The (13) PRIMARY REEL (345g, £78) has a bobbin of 9.5cm diameter that will carry either 120m or 76m of line, depending on the gauge. All of these DiveRite reels have an adjustable drag effect brought about by a bolt that can be adjusted to bear down on a lightweight metal disc at the side of the drum.
The Primary Reel is also available with the wound line totally enclosed on the drum (as illustrated, 320g, £111), which prevents bird's-nesting if line is allowed to run out of control.
The (14) DIVERITE SAFETY REEL (275g, £52) is a mini version of the Primary Reel with a 7.5cm diameter drum. It carries either 43m or 27m of line, according to gauge.
The (15) JUMP/GAP REEL (170g, £42) has the same frame as the Safety Reel but a narrower 7.5cm diameter drum and no handle. It carries only 15m of line but has a specialised application in that it is intended to be used to spur from a main bottom line that has previously been laid. Its locking bolt bears down onto the rim of the bobbin.
DiveRite reels are normally sold with low-profile winder knobs that avoid entanglement. These can, however, be quite tiring to use when the time comes to wind in a lot of line. DiveRite offers the option of a larger "coldwater" knob.
Superficially similar but more competitively priced, the (16) BEAVER SWAN (340g, £36) and (17) NORTHERN DIVER LARGE METAL WRECK REEL (340g, £35) have a 10cm bobbin, while the (18) BEAVER MINI WRECK REEL (225g, £32), and identical Northern Diver Metal Wreck Reel (225g, £25) have 7.5cm plastic bobbins. They appear to use what looks like an anodised aluminium frame and handle with stainless-steel fittings which, though well constructed, can lead to corrosion through the electrolysis between the different metals if the anodised layer gets damaged.
These reels need to be rinsed after use in the sea and left somewhere well-ventilated to dry. Unlike some other magazines, we avoid the "test-at-the-desk", but one member of Diver's editorial staff managed to snap off the nylon locking bolt from one of these reels while merely browsing, which does not auger well for use by gloved hands, numb with the cold.
We were also amused to find that the big plastic knob on the bobbin axle appeared to do nothing but obstruct the user from getting a good grip on the winder knob.
DiveRite US-made reels might be made from the highest-quality materials but, in common with their cheaper imitators, they concede little or nothing to the comfort of the diver who might be using them.
The (19) UWR TECH REEL avoids the corrosion problems encountered when using mixed metals in a saltwater environment. It is made entirely from 316 stainless steel - a fact which is reflected in its price (350g, £79).
Its 50m of nylon line can be deployed by allowing the reel to spin freely and its built-in (nylon) ratchet can be used to make winding-in less of a chore simply by making a half-turn on the appropriate knob.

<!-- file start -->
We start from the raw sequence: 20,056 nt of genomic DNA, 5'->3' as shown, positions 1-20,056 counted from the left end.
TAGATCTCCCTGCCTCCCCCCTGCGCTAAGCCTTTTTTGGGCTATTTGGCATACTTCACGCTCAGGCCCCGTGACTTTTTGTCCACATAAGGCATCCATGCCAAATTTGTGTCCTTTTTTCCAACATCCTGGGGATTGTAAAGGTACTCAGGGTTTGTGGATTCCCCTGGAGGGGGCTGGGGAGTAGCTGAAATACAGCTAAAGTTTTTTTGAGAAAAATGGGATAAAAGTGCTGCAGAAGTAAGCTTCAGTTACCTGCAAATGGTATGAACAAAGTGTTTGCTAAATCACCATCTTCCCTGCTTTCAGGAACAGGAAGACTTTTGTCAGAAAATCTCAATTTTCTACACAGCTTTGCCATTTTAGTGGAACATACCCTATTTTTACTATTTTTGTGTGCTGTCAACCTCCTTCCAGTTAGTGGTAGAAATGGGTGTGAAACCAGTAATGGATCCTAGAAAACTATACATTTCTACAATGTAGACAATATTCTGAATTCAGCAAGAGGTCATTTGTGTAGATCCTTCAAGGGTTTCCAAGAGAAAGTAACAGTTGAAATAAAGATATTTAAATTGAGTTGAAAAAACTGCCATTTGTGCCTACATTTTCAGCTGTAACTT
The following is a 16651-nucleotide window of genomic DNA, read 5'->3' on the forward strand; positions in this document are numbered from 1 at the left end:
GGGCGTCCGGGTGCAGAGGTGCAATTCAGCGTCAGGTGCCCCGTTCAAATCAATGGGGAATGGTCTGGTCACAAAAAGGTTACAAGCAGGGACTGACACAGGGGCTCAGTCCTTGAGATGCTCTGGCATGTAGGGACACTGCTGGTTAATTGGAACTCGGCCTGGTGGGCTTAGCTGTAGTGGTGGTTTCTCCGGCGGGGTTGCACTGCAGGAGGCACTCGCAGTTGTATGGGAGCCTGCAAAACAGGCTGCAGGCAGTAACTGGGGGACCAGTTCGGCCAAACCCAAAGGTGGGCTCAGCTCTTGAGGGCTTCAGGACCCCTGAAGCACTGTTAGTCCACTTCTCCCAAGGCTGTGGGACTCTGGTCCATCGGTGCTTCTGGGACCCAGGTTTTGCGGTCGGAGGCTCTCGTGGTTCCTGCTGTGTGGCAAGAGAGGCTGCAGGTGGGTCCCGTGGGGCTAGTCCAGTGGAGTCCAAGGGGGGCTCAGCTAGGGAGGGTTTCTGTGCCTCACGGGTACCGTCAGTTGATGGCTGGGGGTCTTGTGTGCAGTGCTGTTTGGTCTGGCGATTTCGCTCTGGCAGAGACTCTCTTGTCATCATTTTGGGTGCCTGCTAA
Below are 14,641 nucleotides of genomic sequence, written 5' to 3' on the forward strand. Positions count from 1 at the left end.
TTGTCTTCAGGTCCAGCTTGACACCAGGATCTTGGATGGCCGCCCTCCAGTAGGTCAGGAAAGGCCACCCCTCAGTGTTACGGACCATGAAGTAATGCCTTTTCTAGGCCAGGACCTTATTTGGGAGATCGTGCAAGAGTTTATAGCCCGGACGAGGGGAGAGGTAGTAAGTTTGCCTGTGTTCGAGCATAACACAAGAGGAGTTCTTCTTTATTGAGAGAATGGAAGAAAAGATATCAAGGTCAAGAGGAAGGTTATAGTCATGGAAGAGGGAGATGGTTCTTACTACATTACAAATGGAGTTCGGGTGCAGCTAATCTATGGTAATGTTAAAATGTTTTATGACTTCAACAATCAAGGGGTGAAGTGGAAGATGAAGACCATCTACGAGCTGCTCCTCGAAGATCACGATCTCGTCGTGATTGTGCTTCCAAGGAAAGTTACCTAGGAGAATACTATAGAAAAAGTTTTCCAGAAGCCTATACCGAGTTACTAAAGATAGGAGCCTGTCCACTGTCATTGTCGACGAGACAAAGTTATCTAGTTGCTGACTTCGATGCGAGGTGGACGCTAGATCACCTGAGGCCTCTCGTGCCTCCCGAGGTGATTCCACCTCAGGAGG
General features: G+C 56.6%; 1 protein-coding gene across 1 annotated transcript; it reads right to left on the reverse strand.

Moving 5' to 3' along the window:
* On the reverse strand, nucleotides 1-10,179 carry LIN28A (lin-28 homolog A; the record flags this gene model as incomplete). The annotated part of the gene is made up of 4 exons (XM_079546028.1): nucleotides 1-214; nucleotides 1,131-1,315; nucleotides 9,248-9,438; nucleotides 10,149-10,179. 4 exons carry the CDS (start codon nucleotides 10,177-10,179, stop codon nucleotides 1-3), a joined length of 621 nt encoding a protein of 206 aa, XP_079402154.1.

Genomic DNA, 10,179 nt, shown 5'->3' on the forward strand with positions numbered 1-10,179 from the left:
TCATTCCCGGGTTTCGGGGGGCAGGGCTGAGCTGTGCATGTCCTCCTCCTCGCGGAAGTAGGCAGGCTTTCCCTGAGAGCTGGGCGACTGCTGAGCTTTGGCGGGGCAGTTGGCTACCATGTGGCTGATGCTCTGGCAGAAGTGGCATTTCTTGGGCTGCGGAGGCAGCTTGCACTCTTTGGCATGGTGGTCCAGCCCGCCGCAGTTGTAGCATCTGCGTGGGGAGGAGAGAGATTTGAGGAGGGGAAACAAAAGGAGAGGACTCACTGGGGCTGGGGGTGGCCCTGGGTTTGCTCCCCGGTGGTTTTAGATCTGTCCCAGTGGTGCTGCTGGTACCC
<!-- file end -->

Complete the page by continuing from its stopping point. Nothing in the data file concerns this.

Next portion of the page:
Having two winder knobs on the drum does nothing to make the job of winding in the line easier, however, and I would have preferred a single meatier knob for my poor, weak finger and thumb to grip.
However, one advantage for those slob divers among us is that no maintenance whatsoever is needed!
The (20) MANTA REEL G5 (330g, Lumb Bros around £78) has a frame and handle made from welded stainless-steel rod and a 9.5cm nylon drum with 57m of plaited nylon line. A bolt with a large knurled knob bears down on the smooth side of the drum either to lock it or apply a brake by friction.
The (21) BEAVER CONDOR (710g, £69) looks as substantial as a galvanised shovel. It's not the sort of thing you could stow in a BC pocket, nor would you want to dangle it from a D-ring in case it swung and caused a nasty bruise. It has all the simplicity of a shovel, too.
Its 11cm diameter heavy-gauge metal drum carries more than 80m of line and is mounted on a frame and handle that is even more unbreakable. There is no ratchet. The large knurled knob serves merely to take the skin off your fingers or wear out your gloves as you turn the winder knob.
It's the sort of thing you might find mounted at a stern rail and used to trail a ship's log. Don't get into any end-of-jetty discussions with anyone armed with one of these. It could be lethal!
To conclude our comparison test we left each reel, after its immersion in sea water, in an oxygen-rich environment for three days without rinsing. We then examined each for signs of deterioration by rust. There was none apparent in any of them, except that the brass-plated karabiners, where supplied, were starting to show the first signs of corrosion.
- AP Valves 01326 561040, www.apvalves.com
- Beaver 01484 512354, www.beaversports.co.uk
- Custom Divers 01737 773000, www.customdivers.com
- Lumb Bros 0161 681 5790
- Northern Diver 01257 254444, www.ndiver.com
- Oceanic 01404 891819, www.oceanicworldwide.com
- SEA & SEA (DiveRite) 01803 663012, www.dive-team.com
- Submerge 01484 310130
- Tandem trading (McMahon) 01249 6518